75 200 200 190 200 190 200 190
100 200 200 190 200 190 200 190
125 200 200 190 200 190 200 190
150 200 200 190 200 190 200 190
200 200 200 190 175   175  
250 175 175  175        
300 175 175 175        
350 175 175          
400 175 175          
450 175 175          
500 175 175          
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Speeds
The approximate RPM at rated load for small and medium motors operating at 60 hz and 50 hz at rated volts are as follows:
  60hz 50hz Synch. Speed
2 Pole 3450 2850 3600
4 Pole 1725 1425 1800
6 Pole 1140 950 1200
8 Pole 850 700 900
 
Synchronous speed (no-load) can be determined by this formula:
Frequency (hertz) x 120 / Number of Poles
Insulation Class
Insulation systems are rated by standard NEMA classifications according to maximum allowable operating temperatures. They are as follows:
Class Maximum Allowed Temperature (*)
A 105º C 221º F
B 130º C 266º F
F 155º C 311º F
H 180º C 356º F
Generally, replace a motor with one having an equal or higher insulation class. Replacement with one of lower temperature rating could result in premature failure of the motor. Each 10 C rise above these ratings can reduce the motor's service life by one half.
 
Service Factor
The service factor (SF) is a measure of continuous overload capacity at which a motor can operate without overload or damage, provided the other design parameters such as rated voltage, frequency and ambient temperature are within norms. Example: a 3/4 HP motor with a 1.15 SF can operate at .86 HP, (.75 HP x 1.15 = 862 HP) without overheating or otherwise damaging the motor if rated voltage and frequency are supplied at the motor's leads. Some motors, including most LEESON motors, have higher service factors than the NEMA standard.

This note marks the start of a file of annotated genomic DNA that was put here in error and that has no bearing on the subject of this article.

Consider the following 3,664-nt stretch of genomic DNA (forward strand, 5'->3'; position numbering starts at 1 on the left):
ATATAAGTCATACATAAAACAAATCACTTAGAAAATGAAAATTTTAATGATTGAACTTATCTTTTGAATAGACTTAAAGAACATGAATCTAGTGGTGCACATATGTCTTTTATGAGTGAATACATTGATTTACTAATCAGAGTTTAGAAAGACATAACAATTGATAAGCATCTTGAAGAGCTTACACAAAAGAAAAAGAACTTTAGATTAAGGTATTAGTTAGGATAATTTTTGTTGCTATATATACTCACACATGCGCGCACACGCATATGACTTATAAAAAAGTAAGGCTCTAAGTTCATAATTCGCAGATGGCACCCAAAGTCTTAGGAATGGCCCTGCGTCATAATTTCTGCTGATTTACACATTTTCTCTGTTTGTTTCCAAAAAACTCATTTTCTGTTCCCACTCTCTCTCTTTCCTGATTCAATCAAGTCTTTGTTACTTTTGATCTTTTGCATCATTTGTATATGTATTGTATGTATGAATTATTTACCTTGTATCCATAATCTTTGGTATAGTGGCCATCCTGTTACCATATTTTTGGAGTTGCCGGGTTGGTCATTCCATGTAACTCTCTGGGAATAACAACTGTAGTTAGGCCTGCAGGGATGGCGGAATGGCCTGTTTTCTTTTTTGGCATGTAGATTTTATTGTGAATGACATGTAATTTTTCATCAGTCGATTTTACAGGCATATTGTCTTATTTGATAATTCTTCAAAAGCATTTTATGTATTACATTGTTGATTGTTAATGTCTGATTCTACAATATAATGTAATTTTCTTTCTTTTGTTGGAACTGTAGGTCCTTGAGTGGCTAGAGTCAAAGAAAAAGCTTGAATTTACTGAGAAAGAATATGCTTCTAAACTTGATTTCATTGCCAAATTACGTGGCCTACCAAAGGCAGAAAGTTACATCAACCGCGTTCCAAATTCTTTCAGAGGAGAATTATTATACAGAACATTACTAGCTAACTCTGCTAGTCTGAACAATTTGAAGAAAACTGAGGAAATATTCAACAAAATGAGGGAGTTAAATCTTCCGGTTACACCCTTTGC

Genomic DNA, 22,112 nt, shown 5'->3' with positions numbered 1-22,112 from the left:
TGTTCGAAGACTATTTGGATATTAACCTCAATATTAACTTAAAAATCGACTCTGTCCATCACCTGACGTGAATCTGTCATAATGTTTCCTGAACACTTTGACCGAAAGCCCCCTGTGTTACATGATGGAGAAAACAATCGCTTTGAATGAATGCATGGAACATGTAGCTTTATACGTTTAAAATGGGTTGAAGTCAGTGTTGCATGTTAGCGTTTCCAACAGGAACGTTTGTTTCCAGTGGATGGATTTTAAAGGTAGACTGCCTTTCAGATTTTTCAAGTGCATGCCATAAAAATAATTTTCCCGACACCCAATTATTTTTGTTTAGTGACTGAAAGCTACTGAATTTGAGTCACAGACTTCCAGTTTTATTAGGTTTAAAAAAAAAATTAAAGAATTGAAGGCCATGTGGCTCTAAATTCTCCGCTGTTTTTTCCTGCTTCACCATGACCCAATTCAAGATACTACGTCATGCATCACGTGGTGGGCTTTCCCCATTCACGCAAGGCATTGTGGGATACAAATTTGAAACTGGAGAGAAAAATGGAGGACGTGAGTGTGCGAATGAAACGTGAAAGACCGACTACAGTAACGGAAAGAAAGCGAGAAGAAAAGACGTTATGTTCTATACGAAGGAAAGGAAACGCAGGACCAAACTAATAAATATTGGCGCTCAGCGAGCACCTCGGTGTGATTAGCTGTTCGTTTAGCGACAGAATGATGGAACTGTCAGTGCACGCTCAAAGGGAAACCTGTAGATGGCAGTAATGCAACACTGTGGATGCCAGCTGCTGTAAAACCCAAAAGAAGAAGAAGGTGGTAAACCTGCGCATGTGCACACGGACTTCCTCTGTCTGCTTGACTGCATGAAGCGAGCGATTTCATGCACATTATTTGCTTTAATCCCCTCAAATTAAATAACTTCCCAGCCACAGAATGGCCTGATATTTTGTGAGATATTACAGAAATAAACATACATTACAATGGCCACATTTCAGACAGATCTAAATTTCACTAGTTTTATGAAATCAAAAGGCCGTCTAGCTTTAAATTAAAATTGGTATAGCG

It is not uncommon for the original equipment manufacturer (OEM) to load the motor to its maximum load capability (service factor). For this reason, do not replace a motor with one of the same nameplate horsepower but with a lower service factor. Always make certain that the replacement motor has a maximum HP rating (rated HP x SF) equal to or higher than that which it replaces. Multiply the horsepower by the service factor for determining maximum potential loading.
For easy reference, standard NEMA service factors for various horsepower motors and motor speeds are shown in this table.
NEMA Service Factor at Synchronous Speed (RPM) FOR DRIP PROOF MOTORS
HP 3600 1800 1200 900
1/6,1/4,1/3 1.35 1.35 1.35 1.35
1/6 1.25 1.25 1.25 1.25
3/4 1.25 1.25 1.15 1.15
1 1.25 1.15 1.15 1.15
1 1/2 up 1.115 1.15 1.15 1.15
 
The NEMA standard service factor for totally enclosed motors is 1.0. However, many manufacturers build TEFC motors with 1.15 service factors.
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Capacitors
Capacitors are used on single-phase induction motors except shaded-pole, split-phase and polyphase. Start capacitors are designed to stay in circuit a very short time (3-5 seconds), while run capacitance are permanently in circuit. Capacitors are rated by capacitance and voltage. Never use a capacitor with lower capacitance or voltage ratings for replacement. A higher voltage is acceptable.
 
Efficiency
A motor's efficiency is a measurement of useful work produced by the motor versus the energy that it consumes (heat and friction). An 84% efficient motor with a total watt draw of 400W produces 336 watts of useful energy (400 x .84 = .336W). The 64 watts lost (400 - 336 = 64W) becomes heat.
 
Thermal Protection
Thermal Protection (overload)
A thermal protector, automatic or manual, mounted in the end frame or on a winding, is designed to prevent a motor from getting too hot, causing possible fire or damage to the motor. Protectors are generally current and temperature sensitive. Some motors have no inherent protector, but they should have protection provided in the overall system's design for safety. Never bypass a protector because of nuisance tripping. This is generally an indication of some other problem, such as overloading or lack of proper ventilation. Never replace nor choose an automatic-reset thermal overload protected motor for an application where the driven load could cause personal injury if the motor should restart unexpectedly. Only manual-reset thermal overloads should be used in such applications.